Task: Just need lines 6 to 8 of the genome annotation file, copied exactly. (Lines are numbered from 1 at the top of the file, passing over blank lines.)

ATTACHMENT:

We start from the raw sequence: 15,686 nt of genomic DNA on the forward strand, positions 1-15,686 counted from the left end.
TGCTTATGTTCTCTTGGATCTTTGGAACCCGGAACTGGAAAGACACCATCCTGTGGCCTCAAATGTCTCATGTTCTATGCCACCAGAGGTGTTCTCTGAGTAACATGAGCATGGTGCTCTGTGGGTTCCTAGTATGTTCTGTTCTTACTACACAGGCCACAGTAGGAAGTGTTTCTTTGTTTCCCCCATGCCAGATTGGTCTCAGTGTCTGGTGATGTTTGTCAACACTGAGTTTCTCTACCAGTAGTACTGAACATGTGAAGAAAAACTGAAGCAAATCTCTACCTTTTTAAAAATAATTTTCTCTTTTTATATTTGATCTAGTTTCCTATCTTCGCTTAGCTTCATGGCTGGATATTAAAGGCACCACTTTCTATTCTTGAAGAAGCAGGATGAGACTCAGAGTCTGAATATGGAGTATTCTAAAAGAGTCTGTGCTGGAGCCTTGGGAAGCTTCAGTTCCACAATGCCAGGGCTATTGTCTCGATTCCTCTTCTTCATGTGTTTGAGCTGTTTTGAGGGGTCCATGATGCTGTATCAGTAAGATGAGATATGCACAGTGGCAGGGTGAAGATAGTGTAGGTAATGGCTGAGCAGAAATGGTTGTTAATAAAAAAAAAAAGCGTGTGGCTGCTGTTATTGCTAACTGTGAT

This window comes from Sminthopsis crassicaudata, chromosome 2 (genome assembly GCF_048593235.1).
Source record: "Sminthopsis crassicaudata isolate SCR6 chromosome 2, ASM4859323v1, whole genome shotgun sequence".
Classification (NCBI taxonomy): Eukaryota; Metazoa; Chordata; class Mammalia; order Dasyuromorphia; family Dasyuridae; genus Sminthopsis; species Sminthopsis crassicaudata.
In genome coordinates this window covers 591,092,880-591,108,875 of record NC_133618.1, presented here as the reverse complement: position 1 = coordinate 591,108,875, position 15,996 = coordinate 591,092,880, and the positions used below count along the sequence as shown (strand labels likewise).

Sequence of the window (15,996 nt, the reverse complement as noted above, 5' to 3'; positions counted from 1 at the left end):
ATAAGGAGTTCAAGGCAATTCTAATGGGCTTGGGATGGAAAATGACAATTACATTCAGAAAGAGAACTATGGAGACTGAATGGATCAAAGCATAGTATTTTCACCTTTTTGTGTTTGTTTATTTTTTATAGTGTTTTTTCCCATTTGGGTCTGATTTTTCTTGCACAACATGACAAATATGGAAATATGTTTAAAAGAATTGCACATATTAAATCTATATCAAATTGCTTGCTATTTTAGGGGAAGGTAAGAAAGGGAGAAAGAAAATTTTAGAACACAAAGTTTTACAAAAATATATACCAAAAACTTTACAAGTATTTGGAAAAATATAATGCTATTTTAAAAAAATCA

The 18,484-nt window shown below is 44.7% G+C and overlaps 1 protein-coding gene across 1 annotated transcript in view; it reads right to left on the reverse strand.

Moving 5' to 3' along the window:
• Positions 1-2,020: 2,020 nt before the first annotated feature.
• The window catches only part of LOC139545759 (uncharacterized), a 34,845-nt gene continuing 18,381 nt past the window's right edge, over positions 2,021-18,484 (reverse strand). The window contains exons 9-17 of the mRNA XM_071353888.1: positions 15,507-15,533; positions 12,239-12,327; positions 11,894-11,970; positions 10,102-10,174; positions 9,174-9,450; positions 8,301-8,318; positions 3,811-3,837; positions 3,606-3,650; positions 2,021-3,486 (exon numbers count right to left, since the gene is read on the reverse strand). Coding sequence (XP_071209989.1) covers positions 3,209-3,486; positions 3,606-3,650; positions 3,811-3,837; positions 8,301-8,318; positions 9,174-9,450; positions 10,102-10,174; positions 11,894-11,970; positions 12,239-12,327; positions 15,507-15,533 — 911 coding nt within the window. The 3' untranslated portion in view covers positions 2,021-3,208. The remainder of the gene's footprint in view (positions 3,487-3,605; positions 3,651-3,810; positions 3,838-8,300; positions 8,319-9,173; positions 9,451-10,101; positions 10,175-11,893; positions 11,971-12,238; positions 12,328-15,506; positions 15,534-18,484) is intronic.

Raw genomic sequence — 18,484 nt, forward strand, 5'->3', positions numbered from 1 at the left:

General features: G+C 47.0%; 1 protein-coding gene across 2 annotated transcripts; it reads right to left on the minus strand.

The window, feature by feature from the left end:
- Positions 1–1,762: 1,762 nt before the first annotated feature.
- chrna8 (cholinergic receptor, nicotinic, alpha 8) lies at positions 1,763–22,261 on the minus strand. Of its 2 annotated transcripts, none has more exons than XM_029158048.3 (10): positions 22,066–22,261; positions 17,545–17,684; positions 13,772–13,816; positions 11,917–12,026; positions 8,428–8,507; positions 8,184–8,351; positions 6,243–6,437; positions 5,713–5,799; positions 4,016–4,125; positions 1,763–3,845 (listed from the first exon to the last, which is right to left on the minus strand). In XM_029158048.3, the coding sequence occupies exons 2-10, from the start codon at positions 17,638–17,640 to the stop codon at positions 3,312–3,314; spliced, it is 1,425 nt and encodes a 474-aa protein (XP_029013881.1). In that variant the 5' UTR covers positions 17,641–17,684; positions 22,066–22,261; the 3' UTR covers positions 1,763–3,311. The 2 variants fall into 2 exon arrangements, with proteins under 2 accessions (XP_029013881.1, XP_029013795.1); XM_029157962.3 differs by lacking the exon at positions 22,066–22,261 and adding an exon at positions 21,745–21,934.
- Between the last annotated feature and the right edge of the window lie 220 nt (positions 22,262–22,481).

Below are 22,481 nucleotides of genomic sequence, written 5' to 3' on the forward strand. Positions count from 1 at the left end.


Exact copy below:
In genome coordinates this window covers 591,092,880-591,108,875 of record NC_133618.1, presented here as the reverse complement: position 1 = coordinate 591,108,875, position 15,996 = coordinate 591,092,880, and the positions used below count along the sequence as shown (strand labels likewise).

Sequence of the window (15,996 nt, the reverse complement as noted above, 5' to 3'; positions counted from 1 at the left end):
ATAAGGAGTTCAAGGCAATTCTAATGGGCTTGGGATGGAAAATGACAATTACATTCAGAAAGAGAACTATGGAGACTGAATGGATCAAAGCATAGTATTTTCACCTTTTTGTGTTTGTTTATTTTTTATAGTGTTTTTTCCCATTTGGGTCTGATTTTTCTTGCACAACATGACAAATATGGAAATATGTTTAAAAGAATTGCACATATTAAATCTATATCAAATTGCTTGCTATTTTAGGGGAAGGTAAGAAAGGGAGAAAGAAAATTTTAGAACACAAAGTTTTACAAAAATATATACCAAAAACTTTACAAGTATTTGGAAAAATATAATGCTATTTTAAAAAAATCA